Tim Detzner

Arborist

The trees on Purdue's West Lafayette campus are more than just beautiful sights for Tim Detzner — they represent the mark of a job well done for more than three decades.

As an arborist for Purdue, Detzner is part of the group that is responsible for managing all of the trees on campus. It's a job that allows Detzner to leave a lasting impression with his colleagues and Purdue visitors.

Tim Detzner

How did you become an arborist at Purdue?

My degree is in forest resource management, but jobs were scarce when I graduated. I took a job with a private tree care company just to earn some money and began learning what was involved with being an arborist. I liked the work and the variety it offered and have stayed with it since then. When my wife, Brenda, and I moved to Lafayette, I worked for the Lafayette Parks Department, taking care of their trees. I liked the stability Purdue offered and applied for the position here when it became open. That was 30 years ago.

What are your professional responsibilities, including your work with the Purdue Arboretum?

As one of Purdue's arborists, I share the responsibility of managing and maintaining all of our campus trees. This includes pruning, removal of dead trees, hazardous tree evaluations, updating our campus tree inventory, helping develop plans to protect trees from construction damage, disease and insect detection and treatment, and planting of trees. I am also involved in maintaining our campus tree trails and have recently had the opportunity to help establish and develop the Purdue Arboretum.

As an employee of the Grounds Department, it is my responsibility to help keep the campus both beautiful and safe for the enjoyment of students, staff and visitors. We also take a very active role in partnering with the academic side of the University. We have worked with entomology, plant pathology, horticulture and forestry, participating in classroom presentations as well as different research projects. We have even provided material for English classes when they were assigned to write on the topic of our campus trees. Right now, one of the most consistent and exciting partnerships is with the Department of Horticulture and Landscape Architecture in helping to develop the Purdue Arboretum as a resource for people from all over Indiana and the surrounding states.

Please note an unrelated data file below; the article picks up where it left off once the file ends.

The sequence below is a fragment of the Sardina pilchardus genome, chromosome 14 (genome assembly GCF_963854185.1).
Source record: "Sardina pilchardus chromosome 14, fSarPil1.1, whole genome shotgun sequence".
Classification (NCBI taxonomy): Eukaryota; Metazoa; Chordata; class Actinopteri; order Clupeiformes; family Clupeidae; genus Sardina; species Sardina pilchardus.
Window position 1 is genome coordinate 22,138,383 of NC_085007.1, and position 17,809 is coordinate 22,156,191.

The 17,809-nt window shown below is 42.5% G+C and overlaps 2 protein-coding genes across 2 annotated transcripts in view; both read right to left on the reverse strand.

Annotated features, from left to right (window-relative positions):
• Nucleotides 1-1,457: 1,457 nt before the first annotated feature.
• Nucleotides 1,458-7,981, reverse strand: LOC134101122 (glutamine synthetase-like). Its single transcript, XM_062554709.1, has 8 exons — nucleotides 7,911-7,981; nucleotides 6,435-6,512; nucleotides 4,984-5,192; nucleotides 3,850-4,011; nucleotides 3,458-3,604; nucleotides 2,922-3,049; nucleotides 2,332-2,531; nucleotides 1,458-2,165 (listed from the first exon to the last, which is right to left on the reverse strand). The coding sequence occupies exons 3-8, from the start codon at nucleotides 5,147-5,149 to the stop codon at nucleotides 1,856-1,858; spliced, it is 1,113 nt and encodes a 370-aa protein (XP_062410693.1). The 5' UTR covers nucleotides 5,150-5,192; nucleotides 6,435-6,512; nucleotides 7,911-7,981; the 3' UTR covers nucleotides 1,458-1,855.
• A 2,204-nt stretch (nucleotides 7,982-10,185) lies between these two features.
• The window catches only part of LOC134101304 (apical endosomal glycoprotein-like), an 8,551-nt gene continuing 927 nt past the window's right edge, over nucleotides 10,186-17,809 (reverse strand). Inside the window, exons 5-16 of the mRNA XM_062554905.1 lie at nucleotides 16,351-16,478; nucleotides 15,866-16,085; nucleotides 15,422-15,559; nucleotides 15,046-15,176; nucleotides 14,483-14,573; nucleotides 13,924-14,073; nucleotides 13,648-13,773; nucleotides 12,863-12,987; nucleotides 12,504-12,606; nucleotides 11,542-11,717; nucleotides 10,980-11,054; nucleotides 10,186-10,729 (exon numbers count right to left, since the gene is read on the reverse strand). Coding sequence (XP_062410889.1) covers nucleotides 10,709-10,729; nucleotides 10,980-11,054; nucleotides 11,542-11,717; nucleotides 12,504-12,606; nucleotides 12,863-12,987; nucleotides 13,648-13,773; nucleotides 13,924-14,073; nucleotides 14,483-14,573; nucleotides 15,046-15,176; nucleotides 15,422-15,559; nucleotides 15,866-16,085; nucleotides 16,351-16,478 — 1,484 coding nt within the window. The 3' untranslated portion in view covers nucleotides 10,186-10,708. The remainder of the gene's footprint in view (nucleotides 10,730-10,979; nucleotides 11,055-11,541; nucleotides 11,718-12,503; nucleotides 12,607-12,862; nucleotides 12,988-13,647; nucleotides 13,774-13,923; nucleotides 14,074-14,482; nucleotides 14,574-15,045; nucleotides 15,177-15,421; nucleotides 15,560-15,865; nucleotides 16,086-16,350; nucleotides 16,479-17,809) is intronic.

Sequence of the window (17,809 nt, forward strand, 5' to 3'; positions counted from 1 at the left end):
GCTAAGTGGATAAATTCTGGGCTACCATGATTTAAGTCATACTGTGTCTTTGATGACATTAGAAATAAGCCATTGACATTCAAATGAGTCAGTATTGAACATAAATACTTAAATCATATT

What's the most rewarding aspect of your job?

There are two aspects that I find extremely rewarding. One is seeing small trees grow into beautiful, large specimens and having a part in their development. The second is seeing how much enjoyment other people get from our trees. It's been wonderful having a hand in programs like the Arboretum and our tree trails that draw people to our campus.

I am also proud of our recognition as a Tree Campus USA. This is a program modeled after the Tree City USA program, and it recognizes campuses around the country for their excellence in campus tree management. Thanks to the efforts of our Grounds Department and others throughout the University, Purdue has received this award four years in a row.

In what other ways are you involved in the community?

I'm involved in a few tree-related organizations. I'm a member of the Lafayette Tree Advisory Committee and a board member of the Indiana Urban Forest Council. I'm also helping out with a program called Tree Stewards, which helps people in local communities learn more about proper tree care.